Home Office staff 'failing to attend thousands of immigration hearings'
Home Office staff are failing to attend thousands of general immigration hearings, according to new figures.
By Andrew Hough
Published: 7:30AM BST 30 Jul 2010
Officials admitted that almost one in three hearings were undertaken this year without official governmentrepresentation.
In response to a Parliamentary Question from Andrew Percy, a Conservative MP, the Home Office admitted that almost a third of hearings were not staffed by its officials this year.
Home Office officials, who are supposed to defend decisions on asylum and immigration, failed to attend 6330 hearings across the country. They were represented in 14,335, the figures showed.
No figures were available for how many of these applications were allowed during this time period.
But previous statistics have shown that half of these such hearings last year resulted in a victory for the applicant, a rise from just over a third two years ago.
Critics said the failure of the Home Office to send officials to fight its case showed either incompetence or lack of care.
Immigration lawyers have said the “farcical” non-appearance by Home Office staff significantly improves their clients' chances of victory while some judges have said it undermines justice.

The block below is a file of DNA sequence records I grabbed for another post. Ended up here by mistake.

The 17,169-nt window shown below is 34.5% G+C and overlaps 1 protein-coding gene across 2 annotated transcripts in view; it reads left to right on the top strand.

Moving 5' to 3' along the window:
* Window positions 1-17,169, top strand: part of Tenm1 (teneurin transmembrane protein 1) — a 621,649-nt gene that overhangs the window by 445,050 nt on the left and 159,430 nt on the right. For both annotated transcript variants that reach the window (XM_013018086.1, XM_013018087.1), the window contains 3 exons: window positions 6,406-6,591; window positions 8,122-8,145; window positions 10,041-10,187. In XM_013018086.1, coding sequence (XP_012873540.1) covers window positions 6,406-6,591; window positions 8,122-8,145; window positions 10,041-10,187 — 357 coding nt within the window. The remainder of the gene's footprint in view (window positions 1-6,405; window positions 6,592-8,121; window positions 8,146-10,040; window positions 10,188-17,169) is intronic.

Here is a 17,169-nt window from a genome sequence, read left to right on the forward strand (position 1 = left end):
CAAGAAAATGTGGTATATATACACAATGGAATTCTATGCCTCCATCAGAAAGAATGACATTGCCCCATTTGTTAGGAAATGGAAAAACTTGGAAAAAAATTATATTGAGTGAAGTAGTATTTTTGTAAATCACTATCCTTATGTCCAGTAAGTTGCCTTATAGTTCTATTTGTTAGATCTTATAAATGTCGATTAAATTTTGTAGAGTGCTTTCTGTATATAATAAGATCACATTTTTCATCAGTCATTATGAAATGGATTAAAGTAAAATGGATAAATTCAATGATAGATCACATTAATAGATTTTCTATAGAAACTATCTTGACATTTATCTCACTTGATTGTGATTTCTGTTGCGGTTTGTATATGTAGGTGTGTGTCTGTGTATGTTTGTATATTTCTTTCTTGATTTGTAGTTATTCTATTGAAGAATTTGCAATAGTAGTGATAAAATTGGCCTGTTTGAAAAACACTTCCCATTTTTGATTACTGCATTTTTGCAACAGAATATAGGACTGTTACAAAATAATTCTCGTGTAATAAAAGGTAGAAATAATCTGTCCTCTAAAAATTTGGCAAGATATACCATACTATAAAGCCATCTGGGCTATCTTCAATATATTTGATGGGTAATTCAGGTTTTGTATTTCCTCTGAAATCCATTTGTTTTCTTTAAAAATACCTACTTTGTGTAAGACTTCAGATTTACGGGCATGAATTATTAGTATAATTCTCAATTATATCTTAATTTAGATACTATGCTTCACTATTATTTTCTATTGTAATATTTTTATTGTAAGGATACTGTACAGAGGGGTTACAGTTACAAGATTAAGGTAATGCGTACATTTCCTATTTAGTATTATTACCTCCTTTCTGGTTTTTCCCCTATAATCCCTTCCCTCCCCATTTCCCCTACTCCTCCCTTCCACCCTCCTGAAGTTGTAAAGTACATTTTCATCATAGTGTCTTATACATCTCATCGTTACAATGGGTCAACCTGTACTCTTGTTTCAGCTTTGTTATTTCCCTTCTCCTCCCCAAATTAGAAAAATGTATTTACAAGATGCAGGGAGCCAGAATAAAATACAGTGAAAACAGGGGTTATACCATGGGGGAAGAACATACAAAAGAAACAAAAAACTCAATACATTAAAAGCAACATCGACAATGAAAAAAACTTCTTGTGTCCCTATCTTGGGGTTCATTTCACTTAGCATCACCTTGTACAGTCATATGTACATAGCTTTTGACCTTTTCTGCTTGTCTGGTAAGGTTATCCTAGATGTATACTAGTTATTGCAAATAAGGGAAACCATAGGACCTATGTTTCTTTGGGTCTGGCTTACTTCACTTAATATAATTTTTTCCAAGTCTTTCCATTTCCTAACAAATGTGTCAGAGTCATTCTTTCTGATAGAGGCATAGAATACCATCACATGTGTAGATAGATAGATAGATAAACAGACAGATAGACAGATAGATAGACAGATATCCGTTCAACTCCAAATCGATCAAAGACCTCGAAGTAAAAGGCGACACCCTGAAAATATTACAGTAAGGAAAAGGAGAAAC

In the absence of a Home Office representative the judge has to rely on a written bundle of evidence provided by the Home Office.
Some judges have previously been forced to ask lawyers bringing the appeal effectively to cross-examine their own clients.
Keith Vaz, the chairman of the Home Affairs Select Committee, last night said the figures showed the Home Office either did not care or there is a high level of incompetence in the department.
I am shocked and disappointed at the number of cases where the Home Office has just simply not turned up at a hearing, he said.
It is a waste of the court's time, a waste of taxpayer's money and cause distress to the individuals who are left waiting in these cases.
Damian Green, the Immigration Minister said “public protection and harm reduction remained the UK Border Agencys primary consideration when deciding on operational issues.
“Our appeal process is designed so that many appeals should be and are determined on the documentary evidence without a need for representation, he said.
The Government is committed to improving the immigration system so we target our resources more effectively including in court.
He said the government had to focus our resources on defending the right cases in court. Officials attended 90 per cent of asylum, bail, deportations and high harm cases, he added.
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